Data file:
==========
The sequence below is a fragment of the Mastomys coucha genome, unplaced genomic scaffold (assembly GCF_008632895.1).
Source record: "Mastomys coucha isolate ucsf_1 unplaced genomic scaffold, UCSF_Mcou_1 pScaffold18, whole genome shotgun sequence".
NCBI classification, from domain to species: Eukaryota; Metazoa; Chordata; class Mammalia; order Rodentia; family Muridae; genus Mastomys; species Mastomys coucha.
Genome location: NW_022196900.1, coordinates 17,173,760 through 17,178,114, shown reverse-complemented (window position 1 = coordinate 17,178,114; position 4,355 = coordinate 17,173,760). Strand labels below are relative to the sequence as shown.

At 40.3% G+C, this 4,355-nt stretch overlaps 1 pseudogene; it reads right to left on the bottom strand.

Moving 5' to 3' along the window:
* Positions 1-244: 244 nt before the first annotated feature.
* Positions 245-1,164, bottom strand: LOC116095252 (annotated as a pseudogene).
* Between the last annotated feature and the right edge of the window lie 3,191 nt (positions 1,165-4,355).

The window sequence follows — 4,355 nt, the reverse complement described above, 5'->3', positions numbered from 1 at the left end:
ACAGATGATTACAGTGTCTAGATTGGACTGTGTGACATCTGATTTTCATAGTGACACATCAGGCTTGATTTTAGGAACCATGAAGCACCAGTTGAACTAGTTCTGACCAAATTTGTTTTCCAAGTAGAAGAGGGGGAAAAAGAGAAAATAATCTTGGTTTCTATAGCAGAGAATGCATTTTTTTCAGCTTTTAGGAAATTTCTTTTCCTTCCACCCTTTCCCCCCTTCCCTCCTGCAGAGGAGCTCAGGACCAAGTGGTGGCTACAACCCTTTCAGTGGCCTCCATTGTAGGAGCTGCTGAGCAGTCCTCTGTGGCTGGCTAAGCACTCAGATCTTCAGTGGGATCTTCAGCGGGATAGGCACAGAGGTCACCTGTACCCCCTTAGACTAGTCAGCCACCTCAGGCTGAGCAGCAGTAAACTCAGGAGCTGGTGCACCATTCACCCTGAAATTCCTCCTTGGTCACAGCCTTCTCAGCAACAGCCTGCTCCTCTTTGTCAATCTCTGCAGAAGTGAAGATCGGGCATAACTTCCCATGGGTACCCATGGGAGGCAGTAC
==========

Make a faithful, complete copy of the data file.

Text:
The sequence below is a fragment of the Mastomys coucha genome, unplaced genomic scaffold (assembly GCF_008632895.1).
Source record: "Mastomys coucha isolate ucsf_1 unplaced genomic scaffold, UCSF_Mcou_1 pScaffold18, whole genome shotgun sequence".
NCBI classification, from domain to species: Eukaryota; Metazoa; Chordata; class Mammalia; order Rodentia; family Muridae; genus Mastomys; species Mastomys coucha.
Genome location: NW_022196900.1, coordinates 17,173,760 through 17,178,114, shown reverse-complemented (window position 1 = coordinate 17,178,114; position 4,355 = coordinate 17,173,760). Strand labels below are relative to the sequence as shown.

At 40.3% G+C, this 4,355-nt stretch overlaps 1 pseudogene; it reads right to left on the bottom strand.

Moving 5' to 3' along the window:
* Positions 1-244: 244 nt before the first annotated feature.
* Positions 245-1,164, bottom strand: LOC116095252 (annotated as a pseudogene).
* Between the last annotated feature and the right edge of the window lie 3,191 nt (positions 1,165-4,355).

The window sequence follows — 4,355 nt, the reverse complement described above, 5'->3', positions numbered from 1 at the left end:
ACAGATGATTACAGTGTCTAGATTGGACTGTGTGACATCTGATTTTCATAGTGACACATCAGGCTTGATTTTAGGAACCATGAAGCACCAGTTGAACTAGTTCTGACCAAATTTGTTTTCCAAGTAGAAGAGGGGGAAAAAGAGAAAATAATCTTGGTTTCTATAGCAGAGAATGCATTTTTTTCAGCTTTTAGGAAATTTCTTTTCCTTCCACCCTTTCCCCCCTTCCCTCCTGCAGAGGAGCTCAGGACCAAGTGGTGGCTACAACCCTTTCAGTGGCCTCCATTGTAGGAGCTGCTGAGCAGTCCTCTGTGGCTGGCTAAGCACTCAGATCTTCAGTGGGATCTTCAGCGGGATAGGCACAGAGGTCACCTGTACCCCCTTAGACTAGTCAGCCACCTCAGGCTGAGCAGCAGTAAACTCAGGAGCTGGTGCACCATTCACCCTGAAATTCCTCCTTGGTCACAGCCTTCTCAGCAACAGCCTGCTCCTCTTTGTCAATCTCTGCAGAAGTGAAGATCGGGCATAACTTCCCATGGGTACCCATGGGAGGCAGTAC